My travel grant funds were allocated toward hiking in the Al Rayan Valley in Ajloun, Jordan. As a history major, this region interested me because it has origins dating back to the first civilizations on earth. The hike was led through the Masar Initiative which is a tourism group that focuses on encouraging diversity and inclusion through communication within their hikes. This personalized form of community tourism meant I was one of the only foreigners, allowing me to personally interact with Jordanians aside from my host family.
I arrived at the University of Jordan where we left from in Amman and drove roughly two and half hours toward the northern mountains. Upon arriving near the drop off point, our bus was too long to make one of the steep turns in the village so we began our hike a little earlier than expected. After gaining the courage to speak to other individuals that attended the hike alone, I was able to practice my Arabic and converse with local Jordanians. This was about a month into the program and the first opportunity I had to actually speak to locals on my own which was such a valuable experience. We discussed culture, education, fashion, travel and other topics of interest, attempting to hear as many perspectives as I could. Half way through the hike, we stopped at a peak and boiled traditional Jordanian tea. As we all sat down to snack, everyone was offering their food to one another, as is common in Jordanian culture. Upon reaching the end of the hike, we arrived at one of the guides homes who treated us to one of the national meals of Jordan, mansaf.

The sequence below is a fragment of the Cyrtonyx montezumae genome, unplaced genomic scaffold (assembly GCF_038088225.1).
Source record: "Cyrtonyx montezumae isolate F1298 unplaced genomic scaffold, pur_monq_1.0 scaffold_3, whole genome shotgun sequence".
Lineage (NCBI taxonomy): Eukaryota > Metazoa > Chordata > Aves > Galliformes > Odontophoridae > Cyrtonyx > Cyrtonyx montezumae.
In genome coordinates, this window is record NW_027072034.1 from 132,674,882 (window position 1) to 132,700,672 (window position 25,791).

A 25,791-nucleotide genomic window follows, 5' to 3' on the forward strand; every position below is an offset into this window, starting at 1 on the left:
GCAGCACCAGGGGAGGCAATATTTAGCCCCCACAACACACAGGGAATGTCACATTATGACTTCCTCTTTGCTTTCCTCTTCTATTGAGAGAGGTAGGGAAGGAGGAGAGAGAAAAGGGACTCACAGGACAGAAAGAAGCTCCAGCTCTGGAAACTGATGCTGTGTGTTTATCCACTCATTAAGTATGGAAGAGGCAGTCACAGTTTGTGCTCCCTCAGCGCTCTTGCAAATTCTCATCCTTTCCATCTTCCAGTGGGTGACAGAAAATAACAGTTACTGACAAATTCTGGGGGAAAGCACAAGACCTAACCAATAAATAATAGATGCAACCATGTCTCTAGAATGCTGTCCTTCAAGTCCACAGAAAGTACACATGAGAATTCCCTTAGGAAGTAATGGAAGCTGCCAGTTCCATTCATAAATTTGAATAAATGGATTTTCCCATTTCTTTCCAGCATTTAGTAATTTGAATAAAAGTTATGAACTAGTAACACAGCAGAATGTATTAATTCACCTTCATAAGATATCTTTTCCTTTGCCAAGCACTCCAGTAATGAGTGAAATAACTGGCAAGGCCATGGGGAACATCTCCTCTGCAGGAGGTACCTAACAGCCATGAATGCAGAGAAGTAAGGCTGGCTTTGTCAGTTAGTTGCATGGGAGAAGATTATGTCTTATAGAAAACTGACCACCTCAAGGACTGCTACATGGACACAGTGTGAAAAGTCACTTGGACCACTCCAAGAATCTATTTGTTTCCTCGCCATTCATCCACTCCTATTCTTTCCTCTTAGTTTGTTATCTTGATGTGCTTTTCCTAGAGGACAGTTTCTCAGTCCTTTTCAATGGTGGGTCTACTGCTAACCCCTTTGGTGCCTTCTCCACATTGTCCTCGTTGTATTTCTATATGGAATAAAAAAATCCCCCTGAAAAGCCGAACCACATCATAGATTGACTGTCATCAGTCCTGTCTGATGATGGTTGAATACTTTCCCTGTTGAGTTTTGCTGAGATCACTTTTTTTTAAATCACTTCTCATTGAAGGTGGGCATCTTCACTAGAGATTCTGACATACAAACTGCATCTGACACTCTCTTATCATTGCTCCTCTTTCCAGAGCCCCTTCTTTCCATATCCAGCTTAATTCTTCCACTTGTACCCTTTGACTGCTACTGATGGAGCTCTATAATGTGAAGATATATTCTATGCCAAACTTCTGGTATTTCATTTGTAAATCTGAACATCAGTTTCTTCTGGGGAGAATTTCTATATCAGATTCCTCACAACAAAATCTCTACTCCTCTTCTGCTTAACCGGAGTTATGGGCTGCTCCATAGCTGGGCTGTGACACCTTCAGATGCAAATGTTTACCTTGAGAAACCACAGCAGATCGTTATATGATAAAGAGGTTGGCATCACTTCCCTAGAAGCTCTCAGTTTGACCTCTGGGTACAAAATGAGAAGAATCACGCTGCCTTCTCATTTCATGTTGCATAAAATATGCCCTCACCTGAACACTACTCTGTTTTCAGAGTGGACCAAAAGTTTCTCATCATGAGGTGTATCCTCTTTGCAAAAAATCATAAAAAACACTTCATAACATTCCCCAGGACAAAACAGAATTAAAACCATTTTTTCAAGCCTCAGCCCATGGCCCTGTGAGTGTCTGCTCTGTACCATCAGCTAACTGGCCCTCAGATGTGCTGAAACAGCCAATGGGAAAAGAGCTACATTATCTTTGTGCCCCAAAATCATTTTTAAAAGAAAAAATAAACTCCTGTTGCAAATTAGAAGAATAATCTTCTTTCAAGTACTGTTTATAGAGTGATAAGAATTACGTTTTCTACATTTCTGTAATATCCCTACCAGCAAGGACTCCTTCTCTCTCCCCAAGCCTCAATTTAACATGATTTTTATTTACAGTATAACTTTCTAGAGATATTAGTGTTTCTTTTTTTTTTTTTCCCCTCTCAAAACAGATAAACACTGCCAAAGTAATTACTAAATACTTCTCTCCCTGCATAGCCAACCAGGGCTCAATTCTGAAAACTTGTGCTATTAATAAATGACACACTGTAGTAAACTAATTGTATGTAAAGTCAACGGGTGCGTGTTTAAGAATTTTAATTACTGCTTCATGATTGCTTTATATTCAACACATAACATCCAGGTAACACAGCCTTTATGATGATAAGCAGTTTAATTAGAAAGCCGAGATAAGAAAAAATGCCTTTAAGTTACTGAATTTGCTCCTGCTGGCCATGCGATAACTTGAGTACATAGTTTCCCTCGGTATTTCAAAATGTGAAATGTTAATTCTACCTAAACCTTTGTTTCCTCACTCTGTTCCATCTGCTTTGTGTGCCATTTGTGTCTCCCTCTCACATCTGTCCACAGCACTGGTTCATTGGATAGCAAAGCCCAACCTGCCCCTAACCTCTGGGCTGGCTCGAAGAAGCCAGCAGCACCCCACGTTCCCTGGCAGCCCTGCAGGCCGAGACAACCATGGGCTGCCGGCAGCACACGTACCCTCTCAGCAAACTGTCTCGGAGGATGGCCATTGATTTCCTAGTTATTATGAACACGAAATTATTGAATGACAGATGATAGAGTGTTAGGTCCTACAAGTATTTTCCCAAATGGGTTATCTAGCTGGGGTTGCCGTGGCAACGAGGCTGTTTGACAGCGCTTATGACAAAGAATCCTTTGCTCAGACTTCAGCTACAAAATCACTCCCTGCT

Along the hike our guide was discussing the historical significance of the region. We were informed the region is known for being a biblical Yabesh of Gilead and the birth place of Prophet Elijah in 900 B.C. Many of the locals speak of the prominence of ancient Olive trees that have endured for centuries and have a particular significance as a symbol of Palestine. The valley is also known for its mention in the 1994 Jordanian Israeli Peace Treaty stating that Israel could maintain use of the waters of the Jordan River from the Yarmouk to the Wadi Al Yabis, which is another name for the Al Rayan Valley.
Not only was I able to experience one of Jordans many infamous historical sites, but more importantly I was able to interact with Jordanians in a natural setting who were patient with my Arabic and genuinely interested in conversing. My senior thesis is focusing on the expressions of Palestinian identity within Jordan, the idea for which was sparked by this trip. After talking with so many Jordanians about their Palestinian roots, I decided I wanted to further research this dual identity. Both this rare enlightening experience and my inspiration for further research would not have been possible without the generous donation of the Hallenbeck family.